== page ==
Rules Needed to Define Unfair Practices
Google, Facebook and Twitter have much in common. All three web-based service firms have pioneered or reinvented their primary area of expertise. All three companies are American businesses that have changed how the world uses the internet. All three companies act as platforms bringing together different sets of users. Of particular note, all three companies provide their primary services to consumers for free.
Also of note, all three firms are reported to be either under FTC investigation (Google and Twitter) or the subject of a petition to the FTC to be investigated (Facebook).
The Center for Regulatory Effectiveness (CRE), a regulatory watchdog, has petitioned the Federal Trade Commission to initiate a public process establishing a “trade regulation” for web-based services. Through the rulemaking, the FTC would clearly define acts or practices which they consider unacceptable.
Any regulation would need to comply with the statutory limitation on the Commission’s authority. By law, the FTC has authority to ban only acts or practices that cause or are likely to cause “substantial injury to consumers which is not reasonably avoidable by consumers themselves and not outweighed by countervailing benefits to consumers or to competition.”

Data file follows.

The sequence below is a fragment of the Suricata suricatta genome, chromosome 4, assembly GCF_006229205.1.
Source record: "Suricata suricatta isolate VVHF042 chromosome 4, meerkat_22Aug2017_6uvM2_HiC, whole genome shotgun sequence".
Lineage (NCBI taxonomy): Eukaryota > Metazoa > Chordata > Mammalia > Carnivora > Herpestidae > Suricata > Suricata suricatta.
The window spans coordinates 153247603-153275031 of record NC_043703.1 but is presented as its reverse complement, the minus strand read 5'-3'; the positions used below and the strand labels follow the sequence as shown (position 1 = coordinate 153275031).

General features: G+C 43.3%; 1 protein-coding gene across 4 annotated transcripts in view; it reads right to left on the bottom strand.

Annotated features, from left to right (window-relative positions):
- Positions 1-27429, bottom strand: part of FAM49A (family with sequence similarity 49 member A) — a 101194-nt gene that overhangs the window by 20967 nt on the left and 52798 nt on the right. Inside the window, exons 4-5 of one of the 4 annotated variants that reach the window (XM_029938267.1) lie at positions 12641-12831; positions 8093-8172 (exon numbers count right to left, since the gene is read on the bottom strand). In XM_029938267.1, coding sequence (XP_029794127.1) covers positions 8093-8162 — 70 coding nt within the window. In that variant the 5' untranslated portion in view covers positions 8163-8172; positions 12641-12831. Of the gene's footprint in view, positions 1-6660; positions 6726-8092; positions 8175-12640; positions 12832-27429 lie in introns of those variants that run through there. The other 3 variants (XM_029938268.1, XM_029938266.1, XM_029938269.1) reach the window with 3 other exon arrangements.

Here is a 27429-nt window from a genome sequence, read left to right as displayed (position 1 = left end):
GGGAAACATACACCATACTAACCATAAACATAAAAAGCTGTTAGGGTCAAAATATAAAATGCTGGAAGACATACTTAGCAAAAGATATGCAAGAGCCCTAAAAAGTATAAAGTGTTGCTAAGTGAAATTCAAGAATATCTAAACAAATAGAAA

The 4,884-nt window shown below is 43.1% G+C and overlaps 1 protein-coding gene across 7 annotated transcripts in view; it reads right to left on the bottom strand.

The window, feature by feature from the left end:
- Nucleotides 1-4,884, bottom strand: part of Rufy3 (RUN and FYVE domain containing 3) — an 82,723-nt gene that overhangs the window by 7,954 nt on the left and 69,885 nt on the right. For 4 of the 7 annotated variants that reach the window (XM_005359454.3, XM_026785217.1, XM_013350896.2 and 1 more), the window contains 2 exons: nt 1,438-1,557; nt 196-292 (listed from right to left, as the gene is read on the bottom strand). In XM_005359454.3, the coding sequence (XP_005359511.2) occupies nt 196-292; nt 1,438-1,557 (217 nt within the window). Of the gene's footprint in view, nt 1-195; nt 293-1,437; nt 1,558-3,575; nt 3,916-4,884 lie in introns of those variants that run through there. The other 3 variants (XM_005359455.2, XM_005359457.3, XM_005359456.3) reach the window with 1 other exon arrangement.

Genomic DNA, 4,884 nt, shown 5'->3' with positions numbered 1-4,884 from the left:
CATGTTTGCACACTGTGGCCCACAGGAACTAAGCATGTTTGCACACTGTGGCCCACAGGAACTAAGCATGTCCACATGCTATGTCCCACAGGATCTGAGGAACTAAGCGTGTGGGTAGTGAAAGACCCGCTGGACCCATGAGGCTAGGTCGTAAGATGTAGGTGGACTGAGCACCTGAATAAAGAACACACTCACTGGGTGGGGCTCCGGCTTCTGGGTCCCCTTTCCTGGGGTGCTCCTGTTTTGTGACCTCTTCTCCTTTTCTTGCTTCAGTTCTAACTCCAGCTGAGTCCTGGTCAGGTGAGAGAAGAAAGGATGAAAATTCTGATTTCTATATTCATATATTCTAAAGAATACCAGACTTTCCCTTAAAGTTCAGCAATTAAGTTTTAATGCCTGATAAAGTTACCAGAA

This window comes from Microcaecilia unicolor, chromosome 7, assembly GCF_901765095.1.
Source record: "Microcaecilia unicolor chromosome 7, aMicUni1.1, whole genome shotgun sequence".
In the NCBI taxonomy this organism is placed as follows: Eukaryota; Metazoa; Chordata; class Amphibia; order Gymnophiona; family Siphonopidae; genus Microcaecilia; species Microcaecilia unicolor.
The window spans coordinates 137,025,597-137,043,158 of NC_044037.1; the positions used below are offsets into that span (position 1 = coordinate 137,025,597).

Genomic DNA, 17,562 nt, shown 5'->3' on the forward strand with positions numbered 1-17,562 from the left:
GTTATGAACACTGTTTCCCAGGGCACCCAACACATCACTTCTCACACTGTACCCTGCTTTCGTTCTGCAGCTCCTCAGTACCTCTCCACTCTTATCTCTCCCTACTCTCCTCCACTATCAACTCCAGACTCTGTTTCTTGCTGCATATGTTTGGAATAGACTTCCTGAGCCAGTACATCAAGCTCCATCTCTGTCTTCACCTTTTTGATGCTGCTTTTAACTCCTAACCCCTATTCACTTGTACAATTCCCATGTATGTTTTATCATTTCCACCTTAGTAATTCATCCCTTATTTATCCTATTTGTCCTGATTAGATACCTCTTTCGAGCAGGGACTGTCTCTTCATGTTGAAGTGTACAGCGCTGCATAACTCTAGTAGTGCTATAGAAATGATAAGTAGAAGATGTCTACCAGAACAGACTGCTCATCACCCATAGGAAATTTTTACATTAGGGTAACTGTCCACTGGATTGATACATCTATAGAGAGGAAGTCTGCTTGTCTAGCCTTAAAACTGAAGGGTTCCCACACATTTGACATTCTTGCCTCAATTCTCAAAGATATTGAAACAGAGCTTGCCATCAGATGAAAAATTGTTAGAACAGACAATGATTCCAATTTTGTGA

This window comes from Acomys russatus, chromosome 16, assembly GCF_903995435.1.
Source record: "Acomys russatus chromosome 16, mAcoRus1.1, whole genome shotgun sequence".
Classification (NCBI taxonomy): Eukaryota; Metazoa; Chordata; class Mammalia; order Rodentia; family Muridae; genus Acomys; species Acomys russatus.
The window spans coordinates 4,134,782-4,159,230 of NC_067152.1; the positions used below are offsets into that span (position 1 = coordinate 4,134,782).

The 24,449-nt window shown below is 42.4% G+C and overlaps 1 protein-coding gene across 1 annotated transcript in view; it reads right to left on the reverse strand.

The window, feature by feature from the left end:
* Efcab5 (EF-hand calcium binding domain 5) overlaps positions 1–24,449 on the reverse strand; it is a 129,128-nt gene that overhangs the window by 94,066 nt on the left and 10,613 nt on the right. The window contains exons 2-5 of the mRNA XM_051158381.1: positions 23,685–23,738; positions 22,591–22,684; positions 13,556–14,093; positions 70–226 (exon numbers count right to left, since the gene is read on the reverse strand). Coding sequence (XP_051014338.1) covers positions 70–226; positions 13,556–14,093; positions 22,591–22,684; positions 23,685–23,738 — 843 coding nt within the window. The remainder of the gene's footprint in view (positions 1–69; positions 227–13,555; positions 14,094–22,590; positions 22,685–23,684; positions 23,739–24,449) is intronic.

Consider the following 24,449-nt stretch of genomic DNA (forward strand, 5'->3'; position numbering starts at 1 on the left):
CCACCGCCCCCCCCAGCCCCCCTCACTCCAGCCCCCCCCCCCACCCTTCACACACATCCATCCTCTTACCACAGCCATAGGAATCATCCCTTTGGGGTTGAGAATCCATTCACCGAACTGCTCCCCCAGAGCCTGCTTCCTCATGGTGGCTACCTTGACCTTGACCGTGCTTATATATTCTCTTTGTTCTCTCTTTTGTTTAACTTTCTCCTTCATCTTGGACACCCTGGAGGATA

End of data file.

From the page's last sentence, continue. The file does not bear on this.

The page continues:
In the absence of a rule for web-based services, the agency would lack a sound intellectual and legal framework for its work, creating the perception that the agency was interpreting ambiguous rules to obtain a preconceived solution.
A copy of the CRE petition is available at http://thecre.com/pdf/CRE-FTC%20Petition.pdf
About CRE http://www.thecre.com/about.html